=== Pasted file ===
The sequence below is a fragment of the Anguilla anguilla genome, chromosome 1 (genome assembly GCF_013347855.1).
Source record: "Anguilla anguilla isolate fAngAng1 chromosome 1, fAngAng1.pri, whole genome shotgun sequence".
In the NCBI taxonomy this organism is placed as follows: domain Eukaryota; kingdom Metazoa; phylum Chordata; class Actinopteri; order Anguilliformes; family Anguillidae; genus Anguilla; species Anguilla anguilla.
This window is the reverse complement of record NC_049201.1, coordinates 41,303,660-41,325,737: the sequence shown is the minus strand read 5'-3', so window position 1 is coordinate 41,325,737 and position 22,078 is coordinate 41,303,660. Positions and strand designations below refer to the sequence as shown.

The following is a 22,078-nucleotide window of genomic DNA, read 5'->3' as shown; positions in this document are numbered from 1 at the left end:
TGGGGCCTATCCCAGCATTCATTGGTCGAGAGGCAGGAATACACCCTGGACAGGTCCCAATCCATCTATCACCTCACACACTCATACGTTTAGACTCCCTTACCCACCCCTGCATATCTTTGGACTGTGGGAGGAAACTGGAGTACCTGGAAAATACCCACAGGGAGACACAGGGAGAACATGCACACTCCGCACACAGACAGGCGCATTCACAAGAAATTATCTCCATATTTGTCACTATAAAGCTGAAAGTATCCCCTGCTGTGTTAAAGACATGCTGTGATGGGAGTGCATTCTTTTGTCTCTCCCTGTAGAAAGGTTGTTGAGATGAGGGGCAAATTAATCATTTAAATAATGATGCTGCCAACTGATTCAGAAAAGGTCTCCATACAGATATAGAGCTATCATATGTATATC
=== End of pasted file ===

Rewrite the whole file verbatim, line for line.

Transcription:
The sequence below is a fragment of the Anguilla anguilla genome, chromosome 1 (genome assembly GCF_013347855.1).
Source record: "Anguilla anguilla isolate fAngAng1 chromosome 1, fAngAng1.pri, whole genome shotgun sequence".
In the NCBI taxonomy this organism is placed as follows: domain Eukaryota; kingdom Metazoa; phylum Chordata; class Actinopteri; order Anguilliformes; family Anguillidae; genus Anguilla; species Anguilla anguilla.
This window is the reverse complement of record NC_049201.1, coordinates 41,303,660-41,325,737: the sequence shown is the minus strand read 5'-3', so window position 1 is coordinate 41,325,737 and position 22,078 is coordinate 41,303,660. Positions and strand designations below refer to the sequence as shown.

The following is a 22,078-nucleotide window of genomic DNA, read 5'->3' as shown; positions in this document are numbered from 1 at the left end:
TGGGGCCTATCCCAGCATTCATTGGTCGAGAGGCAGGAATACACCCTGGACAGGTCCCAATCCATCTATCACCTCACACACTCATACGTTTAGACTCCCTTACCCACCCCTGCATATCTTTGGACTGTGGGAGGAAACTGGAGTACCTGGAAAATACCCACAGGGAGACACAGGGAGAACATGCACACTCCGCACACAGACAGGCGCATTCACAAGAAATTATCTCCATATTTGTCACTATAAAGCTGAAAGTATCCCCTGCTGTGTTAAAGACATGCTGTGATGGGAGTGCATTCTTTTGTCTCTCCCTGTAGAAAGGTTGTTGAGATGAGGGGCAAATTAATCATTTAAATAATGATGCTGCCAACTGATTCAGAAAAGGTCTCCATACAGATATAGAGCTATCATATGTATATC